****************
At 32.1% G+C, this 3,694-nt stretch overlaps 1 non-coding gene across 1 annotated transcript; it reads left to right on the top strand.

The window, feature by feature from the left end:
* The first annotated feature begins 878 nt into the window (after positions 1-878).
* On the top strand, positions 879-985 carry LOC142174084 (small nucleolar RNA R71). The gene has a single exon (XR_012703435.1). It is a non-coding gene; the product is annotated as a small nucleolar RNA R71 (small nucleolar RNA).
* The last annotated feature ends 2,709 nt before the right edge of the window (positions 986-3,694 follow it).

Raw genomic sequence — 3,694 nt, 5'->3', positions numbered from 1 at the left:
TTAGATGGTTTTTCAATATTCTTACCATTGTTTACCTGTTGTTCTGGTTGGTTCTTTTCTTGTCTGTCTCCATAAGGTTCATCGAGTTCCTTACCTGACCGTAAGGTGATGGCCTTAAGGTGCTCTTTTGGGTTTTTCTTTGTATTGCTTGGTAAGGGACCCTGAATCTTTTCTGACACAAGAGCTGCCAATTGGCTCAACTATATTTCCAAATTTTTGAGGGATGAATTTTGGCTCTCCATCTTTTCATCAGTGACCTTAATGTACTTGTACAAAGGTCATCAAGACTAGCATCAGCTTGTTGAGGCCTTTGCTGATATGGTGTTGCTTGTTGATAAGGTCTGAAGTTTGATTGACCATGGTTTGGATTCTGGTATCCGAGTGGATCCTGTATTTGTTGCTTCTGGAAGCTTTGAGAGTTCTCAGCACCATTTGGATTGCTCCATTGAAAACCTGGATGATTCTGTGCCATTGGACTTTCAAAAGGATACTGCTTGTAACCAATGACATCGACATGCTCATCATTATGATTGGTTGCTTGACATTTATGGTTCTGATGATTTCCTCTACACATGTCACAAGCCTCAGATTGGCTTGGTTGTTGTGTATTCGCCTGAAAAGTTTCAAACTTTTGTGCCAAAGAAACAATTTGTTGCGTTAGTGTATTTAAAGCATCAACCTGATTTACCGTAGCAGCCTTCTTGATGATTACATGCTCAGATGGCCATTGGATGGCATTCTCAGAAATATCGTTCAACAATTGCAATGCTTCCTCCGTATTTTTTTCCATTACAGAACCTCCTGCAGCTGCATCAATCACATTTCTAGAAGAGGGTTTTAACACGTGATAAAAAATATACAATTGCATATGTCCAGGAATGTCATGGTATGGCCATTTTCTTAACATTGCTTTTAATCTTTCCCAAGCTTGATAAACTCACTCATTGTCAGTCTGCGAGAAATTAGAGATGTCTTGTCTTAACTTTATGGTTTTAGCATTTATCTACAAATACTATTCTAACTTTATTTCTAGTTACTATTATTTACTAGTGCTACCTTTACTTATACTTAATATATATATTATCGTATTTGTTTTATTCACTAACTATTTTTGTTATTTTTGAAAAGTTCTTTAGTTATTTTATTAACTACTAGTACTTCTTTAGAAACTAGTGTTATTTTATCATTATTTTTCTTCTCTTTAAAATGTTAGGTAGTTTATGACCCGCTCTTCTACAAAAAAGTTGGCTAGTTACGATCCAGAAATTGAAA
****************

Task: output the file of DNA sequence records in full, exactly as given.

At 32.1% G+C, this 3,694-nt stretch overlaps 1 non-coding gene across 1 annotated transcript; it reads left to right on the top strand.

The window, feature by feature from the left end:
* The first annotated feature begins 878 nt into the window (after positions 1-878).
* On the top strand, positions 879-985 carry LOC142174084 (small nucleolar RNA R71). The gene has a single exon (XR_012703435.1). It is a non-coding gene; the product is annotated as a small nucleolar RNA R71 (small nucleolar RNA).
* The last annotated feature ends 2,709 nt before the right edge of the window (positions 986-3,694 follow it).

Raw genomic sequence — 3,694 nt, 5'->3', positions numbered from 1 at the left:
TTAGATGGTTTTTCAATATTCTTACCATTGTTTACCTGTTGTTCTGGTTGGTTCTTTTCTTGTCTGTCTCCATAAGGTTCATCGAGTTCCTTACCTGACCGTAAGGTGATGGCCTTAAGGTGCTCTTTTGGGTTTTTCTTTGTATTGCTTGGTAAGGGACCCTGAATCTTTTCTGACACAAGAGCTGCCAATTGGCTCAACTATATTTCCAAATTTTTGAGGGATGAATTTTGGCTCTCCATCTTTTCATCAGTGACCTTAATGTACTTGTACAAAGGTCATCAAGACTAGCATCAGCTTGTTGAGGCCTTTGCTGATATGGTGTTGCTTGTTGATAAGGTCTGAAGTTTGATTGACCATGGTTTGGATTCTGGTATCCGAGTGGATCCTGTATTTGTTGCTTCTGGAAGCTTTGAGAGTTCTCAGCACCATTTGGATTGCTCCATTGAAAACCTGGATGATTCTGTGCCATTGGACTTTCAAAAGGATACTGCTTGTAACCAATGACATCGACATGCTCATCATTATGATTGGTTGCTTGACATTTATGGTTCTGATGATTTCCTCTACACATGTCACAAGCCTCAGATTGGCTTGGTTGTTGTGTATTCGCCTGAAAAGTTTCAAACTTTTGTGCCAAAGAAACAATTTGTTGCGTTAGTGTATTTAAAGCATCAACCTGATTTACCGTAGCAGCCTTCTTGATGATTACATGCTCAGATGGCCATTGGATGGCATTCTCAGAAATATCGTTCAACAATTGCAATGCTTCCTCCGTATTTTTTTCCATTACAGAACCTCCTGCAGCTGCATCAATCACATTTCTAGAAGAGGGTTTTAACACGTGATAAAAAATATACAATTGCATATGTCCAGGAATGTCATGGTATGGCCATTTTCTTAACATTGCTTTTAATCTTTCCCAAGCTTGATAAACTCACTCATTGTCAGTCTGCGAGAAATTAGAGATGTCTTGTCTTAACTTTATGGTTTTAGCATTTATCTACAAATACTATTCTAACTTTATTTCTAGTTACTATTATTTACTAGTGCTACCTTTACTTATACTTAATATATATATTATCGTATTTGTTTTATTCACTAACTATTTTTGTTATTTTTGAAAAGTTCTTTAGTTATTTTATTAACTACTAGTACTTCTTTAGAAACTAGTGTTATTTTATCATTATTTTTCTTCTCTTTAAAATGTTAGGTAGTTTATGACCCGCTCTTCTACAAAAAAGTTGGCTAGTTACGATCCAGAAATTGAAA